As per the final RBI norms, a bank wanting to offer broking would have to train its staff to sell the products of multiple insurers, and will carry fiduciary liability in their books. The norms state that the net NPA of a bank should be less than three per cent of overall assets to be eligible for insurance broking, a bank can enter insurance broking only if their capital to risk (weighted) assets ratio is 10 per cent and above, and the net worth of the bank should not be less than Rs 1,000 crore.

There are many banks that have floated joint venture insurance companies and hold significant stakes in them. Insurance companies floated by banks would find a conflict of interest in the broking idea said head of a private life insurer. For instance ICICI Bank holds 74 per cent stake in ICICI Prudential Life and ICICI Lombard General Insurance, State Bank of India holds 74 per cent stake in SBI Life and SBI General, HDFC Ltd (mortgage lender) holds similar stake in HDFC Life and HDFC Ergo General Insurance, Kotak Bank holds 74 per cent stake in Kotak Life Insurance. Besides IDBI Federal Life Insurance, Star Union Dai-ichi Life Insurance, India First Life Insurance, Canara HSBC Life Insurance also have banks as their promoters.

The remuneration too is lower for a broker. While, as a corporate agent, a bank can earn up to 40 per cent (35 per cent in case the insurance company they represent have completed 10 yrs of operations) of the first year premium as commission for selling a life insurance policy while as a broker, it would be entitled to a maximum of 30 per cent of the first year commission. Once the policy turns up for renewals, an individual agent and corporate agents can earn up to 7.5 per cent of the premium amount in the second and third year and up to five per cent in the fourth year onwards till the maturity of the policy while as a broker, banks will earn a maximum of 5 per-cent renewal commission from the second year of the policy.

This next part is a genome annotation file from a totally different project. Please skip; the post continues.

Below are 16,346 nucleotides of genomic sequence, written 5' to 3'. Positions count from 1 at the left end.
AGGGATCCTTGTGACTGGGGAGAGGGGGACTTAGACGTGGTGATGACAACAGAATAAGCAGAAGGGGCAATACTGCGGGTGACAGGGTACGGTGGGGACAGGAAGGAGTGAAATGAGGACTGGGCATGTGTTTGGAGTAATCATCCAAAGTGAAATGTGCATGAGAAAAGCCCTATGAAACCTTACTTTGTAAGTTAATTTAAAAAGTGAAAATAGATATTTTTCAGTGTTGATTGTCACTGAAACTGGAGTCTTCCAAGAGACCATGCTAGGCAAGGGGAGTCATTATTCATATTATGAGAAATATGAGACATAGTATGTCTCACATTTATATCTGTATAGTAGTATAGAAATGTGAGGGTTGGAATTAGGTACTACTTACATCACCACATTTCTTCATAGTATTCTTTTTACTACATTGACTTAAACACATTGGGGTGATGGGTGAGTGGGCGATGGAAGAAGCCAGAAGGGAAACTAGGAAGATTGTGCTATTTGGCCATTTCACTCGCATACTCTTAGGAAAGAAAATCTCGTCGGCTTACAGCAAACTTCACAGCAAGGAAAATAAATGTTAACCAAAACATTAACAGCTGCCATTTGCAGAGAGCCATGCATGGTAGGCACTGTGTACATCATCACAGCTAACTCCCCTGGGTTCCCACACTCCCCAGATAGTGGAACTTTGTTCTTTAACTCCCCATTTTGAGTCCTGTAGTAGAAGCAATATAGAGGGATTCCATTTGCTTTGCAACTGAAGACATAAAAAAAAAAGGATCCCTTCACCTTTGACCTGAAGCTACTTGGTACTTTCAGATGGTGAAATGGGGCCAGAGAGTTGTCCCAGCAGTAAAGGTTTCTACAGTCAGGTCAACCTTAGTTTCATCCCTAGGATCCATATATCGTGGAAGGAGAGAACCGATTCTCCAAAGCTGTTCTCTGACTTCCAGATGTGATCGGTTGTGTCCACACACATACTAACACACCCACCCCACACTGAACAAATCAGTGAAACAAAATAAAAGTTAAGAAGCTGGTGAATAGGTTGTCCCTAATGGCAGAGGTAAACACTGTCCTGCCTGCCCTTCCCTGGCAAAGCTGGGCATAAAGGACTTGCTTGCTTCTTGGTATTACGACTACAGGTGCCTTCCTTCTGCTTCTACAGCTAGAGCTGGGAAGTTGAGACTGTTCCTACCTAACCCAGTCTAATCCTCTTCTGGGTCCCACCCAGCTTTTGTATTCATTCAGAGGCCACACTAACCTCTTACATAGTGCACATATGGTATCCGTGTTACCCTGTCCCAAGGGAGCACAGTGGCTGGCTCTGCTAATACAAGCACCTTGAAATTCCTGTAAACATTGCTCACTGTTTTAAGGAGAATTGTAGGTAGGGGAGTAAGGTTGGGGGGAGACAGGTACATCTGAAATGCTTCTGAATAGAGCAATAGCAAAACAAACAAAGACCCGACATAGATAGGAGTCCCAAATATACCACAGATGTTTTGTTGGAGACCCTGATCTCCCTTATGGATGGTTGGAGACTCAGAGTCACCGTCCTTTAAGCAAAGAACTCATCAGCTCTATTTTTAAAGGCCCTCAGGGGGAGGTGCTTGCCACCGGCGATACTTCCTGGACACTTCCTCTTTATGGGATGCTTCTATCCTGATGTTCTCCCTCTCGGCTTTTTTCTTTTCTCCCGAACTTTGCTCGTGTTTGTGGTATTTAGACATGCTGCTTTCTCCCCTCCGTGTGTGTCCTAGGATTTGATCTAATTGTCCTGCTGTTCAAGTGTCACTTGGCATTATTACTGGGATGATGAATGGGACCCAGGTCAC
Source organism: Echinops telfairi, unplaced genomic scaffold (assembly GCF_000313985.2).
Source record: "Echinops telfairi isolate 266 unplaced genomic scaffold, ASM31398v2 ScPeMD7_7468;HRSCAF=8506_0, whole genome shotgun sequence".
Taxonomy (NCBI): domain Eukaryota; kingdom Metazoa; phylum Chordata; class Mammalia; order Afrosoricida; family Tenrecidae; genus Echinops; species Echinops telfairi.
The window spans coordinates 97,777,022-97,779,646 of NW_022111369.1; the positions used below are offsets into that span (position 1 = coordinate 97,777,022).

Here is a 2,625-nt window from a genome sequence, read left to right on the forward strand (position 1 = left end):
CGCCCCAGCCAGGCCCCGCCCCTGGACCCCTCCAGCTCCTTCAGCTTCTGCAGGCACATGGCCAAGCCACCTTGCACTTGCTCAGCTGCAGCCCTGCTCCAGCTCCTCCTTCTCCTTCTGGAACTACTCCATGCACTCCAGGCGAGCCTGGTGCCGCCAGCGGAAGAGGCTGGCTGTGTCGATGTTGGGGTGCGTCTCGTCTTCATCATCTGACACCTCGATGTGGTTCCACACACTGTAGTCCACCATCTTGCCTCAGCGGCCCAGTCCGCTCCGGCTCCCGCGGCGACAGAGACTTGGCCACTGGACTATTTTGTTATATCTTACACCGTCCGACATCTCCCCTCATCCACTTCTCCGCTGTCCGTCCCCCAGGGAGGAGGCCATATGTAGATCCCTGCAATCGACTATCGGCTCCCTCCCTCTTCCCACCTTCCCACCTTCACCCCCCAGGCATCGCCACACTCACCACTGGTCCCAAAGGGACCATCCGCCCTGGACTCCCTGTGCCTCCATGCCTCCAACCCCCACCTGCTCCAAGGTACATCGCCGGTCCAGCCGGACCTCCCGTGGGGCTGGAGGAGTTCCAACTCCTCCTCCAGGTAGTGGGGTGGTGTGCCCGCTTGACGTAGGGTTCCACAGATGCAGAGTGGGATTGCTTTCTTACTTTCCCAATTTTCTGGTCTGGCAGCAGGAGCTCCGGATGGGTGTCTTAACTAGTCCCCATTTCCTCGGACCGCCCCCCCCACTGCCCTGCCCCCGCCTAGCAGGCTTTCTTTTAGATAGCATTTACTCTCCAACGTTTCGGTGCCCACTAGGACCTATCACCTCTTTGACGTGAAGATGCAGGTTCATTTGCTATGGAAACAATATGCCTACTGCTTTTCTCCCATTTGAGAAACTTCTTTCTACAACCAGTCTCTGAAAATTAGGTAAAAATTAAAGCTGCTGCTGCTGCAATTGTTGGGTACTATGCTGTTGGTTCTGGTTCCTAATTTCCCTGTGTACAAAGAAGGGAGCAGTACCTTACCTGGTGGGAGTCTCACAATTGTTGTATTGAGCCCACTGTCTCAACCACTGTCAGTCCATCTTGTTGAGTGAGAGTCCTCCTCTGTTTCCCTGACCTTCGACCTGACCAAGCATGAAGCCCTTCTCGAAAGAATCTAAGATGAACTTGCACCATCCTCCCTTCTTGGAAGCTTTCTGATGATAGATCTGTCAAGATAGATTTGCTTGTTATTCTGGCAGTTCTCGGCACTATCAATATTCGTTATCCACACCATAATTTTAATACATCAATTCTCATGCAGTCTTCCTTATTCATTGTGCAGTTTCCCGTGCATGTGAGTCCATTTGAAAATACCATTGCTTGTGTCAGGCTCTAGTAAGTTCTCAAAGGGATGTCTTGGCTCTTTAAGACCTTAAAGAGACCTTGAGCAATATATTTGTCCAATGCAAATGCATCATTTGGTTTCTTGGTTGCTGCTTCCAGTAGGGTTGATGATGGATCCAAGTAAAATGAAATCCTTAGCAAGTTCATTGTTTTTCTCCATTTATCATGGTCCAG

Insurers without banks as promoters had long been demanding that banks be allowed to enter insurance broking. This is because in roping a bank as a distribution partner, an insurer gets ready made access to the customer base of the bank, access to large branch network of the bank pan India (especially in the case of nationalised banks), and cost effective distribution. According to an analyst, as a thumb rule, the cost of a retail agency, corporate agency and broking channel is

1.2 to 1.5 times a bancassurance channel provided the traditional/integrated bancassurance channel is practiced where the bank employee sells the insurance policy along with normal banking products.

Internationally, in countries such as Singapore, Malaysia, Indonesia, and many European countries the bancassurance channel is most cost effective compared to traditional models of distribution such as retail agency, broking, corporate agency and Independent Financial Advisors. Take for instance, SBI Life Insurance company using the bancassurance model was able to breakeven in the fifth year of its operations and has been making profits consistently.